As was the case with last year’s Mandel JCC Cleveland Jewish Book Festival – one of the premiere Jewish book festivals in the country – this year’s 22nd annual event has expanded to include three “chapters” that run for several weeks each between November and March 2022.

But unlike last year’s bookfest, which was exclusively virtual due to COVID-19 concerns, this year’s lineup of 21 nationally and internationally acclaimed authors, plus several authors with local ties, will be accessible through a range of formats. Some speakers will be in-person at the JCC, most will be offered via the Zoom platform to be experienced from the comfort of one’s home, and livestream events allow participants to come to the JCC and watch a live presentation on screen.

All presentations will be accompanied by question-and-answer sessions.

The keynote event, which is free and virtual, will be at 8:30 pm Nov. 4. It will feature two-time Peabody Award-winning writer and producer Ira Rosen, who authored the memoir “Ticking Clock.” He will reveal behind-the-scenes stories of his decades at America’s most iconic TV news show, “60 Minutes,” and its competitors, ABC’s “20/20” and “Primetime Live.”

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“In a time when our work is dismissed as fake news,” said Rosen from his home in Westchester, N.Y., “my book takes you back to a time when we were heroes for righting the wrongs of society and TV anchors were celebrities.”

And while “Ticking Clock” showcases their talents, Rosen said it also puts on display the anchors’ “insecurities and, in some cases, abhorrent behavior.”

Among the seven featured writers for the first chapter, which runs from Nov. 4 to Dec. 5, is six-time Emmy- and Tony-nominated actress Tovah Feldshuh. According to the theater trade publication Broadway World, “From Golda to Ginsburg … Feldshuh has always played powerful women. But offstage, she struggled to fulfill the one role she never auditioned for – Lily Feldshuh’s only daughter.” In her new memoir, “Lilyville,” Feldshuh shares the highs and lows of a remarkable career and a complex mother/daughter relationship.

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“The title of the book,” she noted during a telephone call from her Manhattan apartment, “is a metaphor that communicates how the third act of your life can be the crowning glory of your wit and wisdom and participation on this earth. Lily, who lived to be 102, set that example as she blossomed in the last part of her life.”

Her life plays as large a part in this memoir as does the author’s. Feldshuh’s talk via livestream at the JCC at 7:30 p.m. Nov. 8 is sponsored by Marc Benson & Sheila Reingold in memory of Leonard and Leeta Benson & Iris Bialosky Zahler.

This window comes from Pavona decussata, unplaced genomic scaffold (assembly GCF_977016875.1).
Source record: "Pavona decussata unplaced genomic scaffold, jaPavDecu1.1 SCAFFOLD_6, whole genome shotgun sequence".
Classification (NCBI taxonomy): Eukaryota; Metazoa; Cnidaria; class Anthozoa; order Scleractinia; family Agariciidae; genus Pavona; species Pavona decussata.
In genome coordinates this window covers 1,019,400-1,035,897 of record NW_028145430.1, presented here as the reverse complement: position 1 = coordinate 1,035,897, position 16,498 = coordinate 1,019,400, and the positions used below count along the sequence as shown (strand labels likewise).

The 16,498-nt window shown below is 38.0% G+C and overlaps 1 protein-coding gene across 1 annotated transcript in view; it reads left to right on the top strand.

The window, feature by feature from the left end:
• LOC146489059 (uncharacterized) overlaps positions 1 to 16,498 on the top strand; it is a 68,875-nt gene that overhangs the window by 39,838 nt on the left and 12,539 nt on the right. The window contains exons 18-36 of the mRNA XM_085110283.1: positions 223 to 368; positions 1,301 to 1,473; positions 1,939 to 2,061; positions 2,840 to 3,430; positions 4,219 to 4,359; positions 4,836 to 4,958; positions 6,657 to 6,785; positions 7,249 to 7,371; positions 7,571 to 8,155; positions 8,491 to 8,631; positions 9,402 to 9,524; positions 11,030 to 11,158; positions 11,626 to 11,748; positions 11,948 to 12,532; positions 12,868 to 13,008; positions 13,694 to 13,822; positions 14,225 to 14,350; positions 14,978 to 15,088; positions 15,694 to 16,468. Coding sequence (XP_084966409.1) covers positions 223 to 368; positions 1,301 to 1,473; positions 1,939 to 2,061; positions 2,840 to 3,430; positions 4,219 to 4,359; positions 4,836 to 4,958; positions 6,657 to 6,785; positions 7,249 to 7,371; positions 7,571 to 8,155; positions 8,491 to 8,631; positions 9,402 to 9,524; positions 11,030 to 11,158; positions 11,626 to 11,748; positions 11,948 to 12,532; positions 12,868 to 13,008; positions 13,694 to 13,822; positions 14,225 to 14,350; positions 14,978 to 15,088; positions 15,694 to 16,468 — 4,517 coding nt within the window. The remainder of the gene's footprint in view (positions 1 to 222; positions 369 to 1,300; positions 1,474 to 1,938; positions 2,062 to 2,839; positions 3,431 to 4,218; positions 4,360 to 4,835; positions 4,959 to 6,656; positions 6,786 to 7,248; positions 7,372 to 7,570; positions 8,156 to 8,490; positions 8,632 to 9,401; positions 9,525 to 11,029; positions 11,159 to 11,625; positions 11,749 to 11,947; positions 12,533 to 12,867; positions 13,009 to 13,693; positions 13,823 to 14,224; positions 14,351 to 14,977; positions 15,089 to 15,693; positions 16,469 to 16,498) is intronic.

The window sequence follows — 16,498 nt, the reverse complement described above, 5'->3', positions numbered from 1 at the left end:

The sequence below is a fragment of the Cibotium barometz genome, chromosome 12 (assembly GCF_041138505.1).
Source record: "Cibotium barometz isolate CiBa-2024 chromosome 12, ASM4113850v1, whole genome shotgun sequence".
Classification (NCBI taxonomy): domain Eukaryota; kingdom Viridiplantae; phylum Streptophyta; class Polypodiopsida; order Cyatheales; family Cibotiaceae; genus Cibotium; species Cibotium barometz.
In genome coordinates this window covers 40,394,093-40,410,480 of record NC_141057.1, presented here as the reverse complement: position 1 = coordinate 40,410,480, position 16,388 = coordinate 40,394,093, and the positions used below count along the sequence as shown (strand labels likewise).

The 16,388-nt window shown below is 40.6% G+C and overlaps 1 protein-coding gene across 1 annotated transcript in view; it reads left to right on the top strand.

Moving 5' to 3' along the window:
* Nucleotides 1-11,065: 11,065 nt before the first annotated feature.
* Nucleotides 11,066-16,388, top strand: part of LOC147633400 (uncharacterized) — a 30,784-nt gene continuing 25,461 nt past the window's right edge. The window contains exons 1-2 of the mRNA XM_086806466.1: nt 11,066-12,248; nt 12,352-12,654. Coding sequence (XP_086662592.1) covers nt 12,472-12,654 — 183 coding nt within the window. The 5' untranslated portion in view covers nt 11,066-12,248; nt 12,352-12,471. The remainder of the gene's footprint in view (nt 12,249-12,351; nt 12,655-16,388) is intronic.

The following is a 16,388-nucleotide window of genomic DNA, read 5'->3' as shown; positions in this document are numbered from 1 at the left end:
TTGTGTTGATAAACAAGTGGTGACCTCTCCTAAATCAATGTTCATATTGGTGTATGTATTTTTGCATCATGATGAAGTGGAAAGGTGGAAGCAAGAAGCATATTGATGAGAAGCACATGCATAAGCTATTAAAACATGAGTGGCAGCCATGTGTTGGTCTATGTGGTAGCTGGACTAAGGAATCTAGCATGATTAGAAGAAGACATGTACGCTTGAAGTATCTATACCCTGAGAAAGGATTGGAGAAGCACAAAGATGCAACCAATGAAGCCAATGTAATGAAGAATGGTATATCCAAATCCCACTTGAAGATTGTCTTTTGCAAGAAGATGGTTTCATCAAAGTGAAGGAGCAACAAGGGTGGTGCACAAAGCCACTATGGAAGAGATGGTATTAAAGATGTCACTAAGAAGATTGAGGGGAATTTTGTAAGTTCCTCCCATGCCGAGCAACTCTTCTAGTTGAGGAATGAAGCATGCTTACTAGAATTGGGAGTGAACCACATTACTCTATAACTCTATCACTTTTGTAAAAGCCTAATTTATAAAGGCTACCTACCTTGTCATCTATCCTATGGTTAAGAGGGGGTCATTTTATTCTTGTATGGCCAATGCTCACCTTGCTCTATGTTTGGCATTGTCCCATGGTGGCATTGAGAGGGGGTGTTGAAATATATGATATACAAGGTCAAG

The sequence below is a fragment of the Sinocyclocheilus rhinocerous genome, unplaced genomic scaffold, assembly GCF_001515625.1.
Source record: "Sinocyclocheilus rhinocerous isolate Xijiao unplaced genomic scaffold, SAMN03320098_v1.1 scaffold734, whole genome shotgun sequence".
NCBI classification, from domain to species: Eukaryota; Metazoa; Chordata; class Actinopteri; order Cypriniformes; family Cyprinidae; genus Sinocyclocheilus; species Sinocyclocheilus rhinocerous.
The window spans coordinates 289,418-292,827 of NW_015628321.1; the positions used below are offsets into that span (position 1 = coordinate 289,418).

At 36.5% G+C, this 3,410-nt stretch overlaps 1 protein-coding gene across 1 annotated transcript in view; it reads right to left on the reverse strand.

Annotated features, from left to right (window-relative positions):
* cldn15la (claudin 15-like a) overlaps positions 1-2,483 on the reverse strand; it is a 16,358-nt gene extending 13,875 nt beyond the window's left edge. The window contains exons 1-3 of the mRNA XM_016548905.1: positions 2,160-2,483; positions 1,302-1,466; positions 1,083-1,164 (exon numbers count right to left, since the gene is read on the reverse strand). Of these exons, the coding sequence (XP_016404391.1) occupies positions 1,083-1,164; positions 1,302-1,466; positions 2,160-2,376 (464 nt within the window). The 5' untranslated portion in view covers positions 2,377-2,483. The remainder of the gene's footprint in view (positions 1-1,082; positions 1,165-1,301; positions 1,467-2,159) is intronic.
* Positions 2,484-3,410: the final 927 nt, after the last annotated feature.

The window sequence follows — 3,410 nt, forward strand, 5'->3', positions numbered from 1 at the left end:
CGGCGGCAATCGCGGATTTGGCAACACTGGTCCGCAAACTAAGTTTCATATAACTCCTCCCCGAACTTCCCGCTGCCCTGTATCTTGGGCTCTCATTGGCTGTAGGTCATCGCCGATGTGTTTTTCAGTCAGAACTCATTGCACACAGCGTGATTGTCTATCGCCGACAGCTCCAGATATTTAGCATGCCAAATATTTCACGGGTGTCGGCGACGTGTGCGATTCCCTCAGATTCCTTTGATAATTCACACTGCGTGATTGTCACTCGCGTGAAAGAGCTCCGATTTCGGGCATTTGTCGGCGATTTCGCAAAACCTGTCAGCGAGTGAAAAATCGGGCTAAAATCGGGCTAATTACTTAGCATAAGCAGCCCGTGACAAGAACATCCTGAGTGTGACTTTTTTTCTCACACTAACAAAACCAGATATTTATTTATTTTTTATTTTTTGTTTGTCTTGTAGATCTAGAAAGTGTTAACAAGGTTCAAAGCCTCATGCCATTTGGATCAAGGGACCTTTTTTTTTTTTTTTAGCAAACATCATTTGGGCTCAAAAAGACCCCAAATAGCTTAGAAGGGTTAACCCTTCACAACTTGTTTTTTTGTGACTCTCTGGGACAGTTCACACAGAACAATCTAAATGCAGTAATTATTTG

From Jan. 5 to Feb. 6, 2022, during the bookfest’s second chapter, eight authors will be featured. Among them is Tel Aviv resident Iddo Gefen, whose collection of stories is titled “Jerusalem Beach.” Through a series of snapshots of contemporary life in Israel, Gefen – a neurocognitive researcher working with virtual and augmented reality – reveals a world that’s at once familiar yet pitches the reader headlong into absurdity.

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According to The Times of Israel, when you read Gefen’s stories “with their diverse characters and cross-genre themes of memories and dreams, you never know what you’re going to get. But one thing you do know. Each story is going to be very enjoyable to read.”

When asked why he wrote a collection of stories rather than a novel, Gefen noted that “My publisher asked me the same thing. I felt I had a lot of stories I wanted to explore and worlds I wanted to build, and short stories were the best genre for that.”

His presentation, which will be done virtually on Jan. 12 at noon, is in partnership with the Cleveland Israel Arts Connection, a program of the Jewish Federation of Cleveland.

Among the five authors that will share their writing during the bookfest’s third chapter, which runs from March 3-20, 2022, will be Elyssa Friedland. In her latest novel “Last Summer at the Golden Hotel,” the Goldman and Weingold families remember the Catskills and the glamorous Golden Hotel during its heyday. Now that the Borscht Belt is well past its prime, the two founding families must decide whether they can save their beloved Golden amidst long-buried secrets, new dramas and financial scandals. According to Publishers Weekly, the novel is “a well-crafted family dramedy … that is breezy and charming.”

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There is value in preserving tradition even as we modernize,” suggests the author from her residence in New York City when asked to identify the big takeaway from this novel. “And the good old-fashioned hokey fun in this Jewish vacation story can’t be beat.”

Friedland’s free and virtual presentation, which begins at 7:30 p.m. March 10, is in partnership with the National Council of Jewish Women/Cleveland.

The festival’s authors and their books were selected from over 300 participants at a three-day Jewish Book Council Network showcase held virtually earlier in the year. The showcase attracts roughly 120 member organizations across North America, including JCCs, synagogues, hillels, Jewish federations and cultural centers.

For a full schedule of authors appearing at the Cleveland Jewish Book Festival, visit

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